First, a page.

Unbelievable how Nationals complaining about a projected one year deficit of around 0.3% of GDP (To put that in to perspective the USA is currently running a deficit of around 5% of GDP.)

Not just that, but National borrowed $70 billion during their tenure.

wasn't it National who cancelled the Family (old mom and dad in bad health and get free pension, healthcare on NZ taxpayer) members visa category scam in 2016 when they finally realised how stupid that policy was?

What's in the past with prior governments has happened, we only have one government now and no other government to compare it to.

Do you think given how this government is governing, its policy priorities, that you, your family, job and income are are best served by what they are doing.

Here is some background;

New Zealand is considering spending at least $5 trillion to ­deliver a physically unmeasurable impact (on temperature) by the end of the century.

Where does that 5 trillion come from? Not sure why you are quoting such an odd news article on what looks like an extreme right wing US web site but googling I cant find a source for that. Instead using a bit more reliable sources closer to home,

"A government-commissioned report by the respected New Zealand Institute of Economic Research (NZIER) shows that just reducing emissions to 50% of 1990 levels in 2050 would cost NZ$28 billion ($19.2 billion) annually by 2050. "

Now on the other side of the ledger is the costs of not doing so and that could be as bad as an extinction event, seems a bad idea for ppls offspring.

"National hasn't put a figure on where it wants net Crown debt to GDP to be."

Seems Opposition falling into line with the Government's fiscal planning.

It's not controversial that now is the time to spend.

Why should they, they are not governing.

We don't have duelling governments.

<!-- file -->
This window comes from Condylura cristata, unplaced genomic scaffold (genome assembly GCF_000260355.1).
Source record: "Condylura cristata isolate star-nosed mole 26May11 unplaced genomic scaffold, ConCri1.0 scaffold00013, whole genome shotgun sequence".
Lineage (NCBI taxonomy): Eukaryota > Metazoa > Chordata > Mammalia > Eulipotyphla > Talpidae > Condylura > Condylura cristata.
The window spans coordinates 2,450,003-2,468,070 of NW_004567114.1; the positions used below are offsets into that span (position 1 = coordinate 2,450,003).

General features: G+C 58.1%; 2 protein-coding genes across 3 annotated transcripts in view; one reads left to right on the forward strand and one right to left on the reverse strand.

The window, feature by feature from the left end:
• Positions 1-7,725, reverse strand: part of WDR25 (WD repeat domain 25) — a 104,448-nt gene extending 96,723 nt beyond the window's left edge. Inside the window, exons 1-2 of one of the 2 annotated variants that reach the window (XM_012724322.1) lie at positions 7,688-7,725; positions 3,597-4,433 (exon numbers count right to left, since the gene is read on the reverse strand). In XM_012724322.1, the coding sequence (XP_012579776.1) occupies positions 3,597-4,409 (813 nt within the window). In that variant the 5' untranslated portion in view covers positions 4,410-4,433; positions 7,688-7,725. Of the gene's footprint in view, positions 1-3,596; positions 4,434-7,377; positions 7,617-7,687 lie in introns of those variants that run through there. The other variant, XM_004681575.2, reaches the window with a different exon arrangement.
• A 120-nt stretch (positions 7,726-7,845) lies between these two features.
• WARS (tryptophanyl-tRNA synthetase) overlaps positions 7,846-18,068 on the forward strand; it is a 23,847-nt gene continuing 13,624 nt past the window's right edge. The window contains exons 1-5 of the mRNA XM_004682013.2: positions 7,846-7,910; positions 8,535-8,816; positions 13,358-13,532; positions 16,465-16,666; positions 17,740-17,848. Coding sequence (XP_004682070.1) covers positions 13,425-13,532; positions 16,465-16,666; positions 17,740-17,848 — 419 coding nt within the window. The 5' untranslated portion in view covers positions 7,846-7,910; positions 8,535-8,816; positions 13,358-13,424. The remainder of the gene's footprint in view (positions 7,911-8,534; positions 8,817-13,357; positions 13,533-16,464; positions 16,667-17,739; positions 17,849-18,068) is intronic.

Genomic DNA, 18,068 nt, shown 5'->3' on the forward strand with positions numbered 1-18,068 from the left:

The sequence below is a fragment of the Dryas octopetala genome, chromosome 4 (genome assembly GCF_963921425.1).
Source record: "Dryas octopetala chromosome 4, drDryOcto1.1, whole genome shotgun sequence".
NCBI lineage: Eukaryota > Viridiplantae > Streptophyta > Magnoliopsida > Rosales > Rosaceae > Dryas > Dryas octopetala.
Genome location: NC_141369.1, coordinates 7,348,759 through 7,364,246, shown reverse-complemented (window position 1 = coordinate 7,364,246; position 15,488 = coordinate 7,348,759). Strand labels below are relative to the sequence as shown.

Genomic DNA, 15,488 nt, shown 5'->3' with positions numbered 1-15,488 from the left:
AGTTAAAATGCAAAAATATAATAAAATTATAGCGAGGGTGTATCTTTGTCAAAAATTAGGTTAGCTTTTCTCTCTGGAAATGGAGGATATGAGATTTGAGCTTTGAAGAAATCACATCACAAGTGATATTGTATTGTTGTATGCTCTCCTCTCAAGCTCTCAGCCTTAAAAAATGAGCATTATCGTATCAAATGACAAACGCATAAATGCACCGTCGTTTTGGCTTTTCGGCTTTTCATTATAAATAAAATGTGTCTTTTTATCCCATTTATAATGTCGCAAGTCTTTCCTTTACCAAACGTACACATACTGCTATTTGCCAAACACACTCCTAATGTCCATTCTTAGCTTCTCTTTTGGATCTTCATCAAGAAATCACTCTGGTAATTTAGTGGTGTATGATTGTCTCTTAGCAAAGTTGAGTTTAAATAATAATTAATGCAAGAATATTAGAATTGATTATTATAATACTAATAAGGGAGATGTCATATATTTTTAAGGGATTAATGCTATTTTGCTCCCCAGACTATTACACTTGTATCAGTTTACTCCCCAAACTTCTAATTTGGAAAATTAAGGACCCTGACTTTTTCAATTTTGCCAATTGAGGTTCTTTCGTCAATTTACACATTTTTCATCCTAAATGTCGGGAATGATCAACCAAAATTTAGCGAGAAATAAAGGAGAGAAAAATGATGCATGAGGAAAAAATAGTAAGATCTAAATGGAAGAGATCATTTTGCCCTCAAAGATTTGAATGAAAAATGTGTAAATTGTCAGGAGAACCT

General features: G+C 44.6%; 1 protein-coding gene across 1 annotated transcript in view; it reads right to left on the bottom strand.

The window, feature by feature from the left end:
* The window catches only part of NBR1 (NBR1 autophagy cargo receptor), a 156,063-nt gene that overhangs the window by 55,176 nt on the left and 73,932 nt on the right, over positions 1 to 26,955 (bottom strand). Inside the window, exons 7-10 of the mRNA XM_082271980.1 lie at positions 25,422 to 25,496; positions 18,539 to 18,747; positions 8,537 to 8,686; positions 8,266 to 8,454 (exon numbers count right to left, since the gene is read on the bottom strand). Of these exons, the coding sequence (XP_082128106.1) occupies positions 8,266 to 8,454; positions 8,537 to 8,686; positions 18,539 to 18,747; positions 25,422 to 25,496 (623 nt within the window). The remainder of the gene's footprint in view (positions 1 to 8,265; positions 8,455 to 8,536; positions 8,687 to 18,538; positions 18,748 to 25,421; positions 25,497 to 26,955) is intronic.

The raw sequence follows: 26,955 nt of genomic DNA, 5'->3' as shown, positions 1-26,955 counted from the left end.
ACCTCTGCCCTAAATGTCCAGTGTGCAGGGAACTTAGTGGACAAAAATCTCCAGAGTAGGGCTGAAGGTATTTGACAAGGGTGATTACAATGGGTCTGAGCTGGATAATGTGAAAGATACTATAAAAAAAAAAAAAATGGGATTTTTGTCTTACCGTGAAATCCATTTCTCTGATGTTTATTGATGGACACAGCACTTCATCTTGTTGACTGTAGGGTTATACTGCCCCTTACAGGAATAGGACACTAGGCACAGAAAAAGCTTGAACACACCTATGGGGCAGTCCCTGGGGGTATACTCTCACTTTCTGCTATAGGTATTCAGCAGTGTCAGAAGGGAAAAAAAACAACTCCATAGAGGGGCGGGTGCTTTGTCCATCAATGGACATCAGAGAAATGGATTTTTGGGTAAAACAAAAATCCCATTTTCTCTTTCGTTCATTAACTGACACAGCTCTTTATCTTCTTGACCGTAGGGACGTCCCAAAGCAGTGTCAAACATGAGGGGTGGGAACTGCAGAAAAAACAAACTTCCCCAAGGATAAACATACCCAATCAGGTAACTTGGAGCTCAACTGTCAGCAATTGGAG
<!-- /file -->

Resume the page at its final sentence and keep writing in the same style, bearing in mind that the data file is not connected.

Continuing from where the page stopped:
Are you sure national is "falling in line.... " or is this what you would like to see?

So what the CoL is doing is supposedly bad, but there is nothing to judge what the alternative is or what that would do to the economy. Seems a bit 2 faced that National spent significantly over the GFC to do nothing more than tread water at best and let say school and hospital infrastructure deteriorate significantly for 9 years. At the end of which show a meaningless surplus while porking the housing market to stupid heights, crippled the productive economy ie manufacturing and jobs and while bringing in record immigrants to squash wages. Yeah that 9 years went well, or maybe not.

It is a wee bit unbalanced, the ranting going on here.

People quickly forget National's infrastructural deficit, their attempts to cancel the Waterview tunnel, about face on the housing crisis etc. and carry on happily in their echo chambers.

I would like to see both major parties grow up and start acting in the best interest of NZ and not of themselves. If that's "falling into line" yes.

National doesn't want to tie one hand behind its back in a campaign against a party which was perfectly happy to bait and switch the electorate with totally undeliverable promises.

So you are happy in effect that National has a free hand to do anything it wants but dont want Labour to have the same freedom to deliver, yeah that is fair.....not.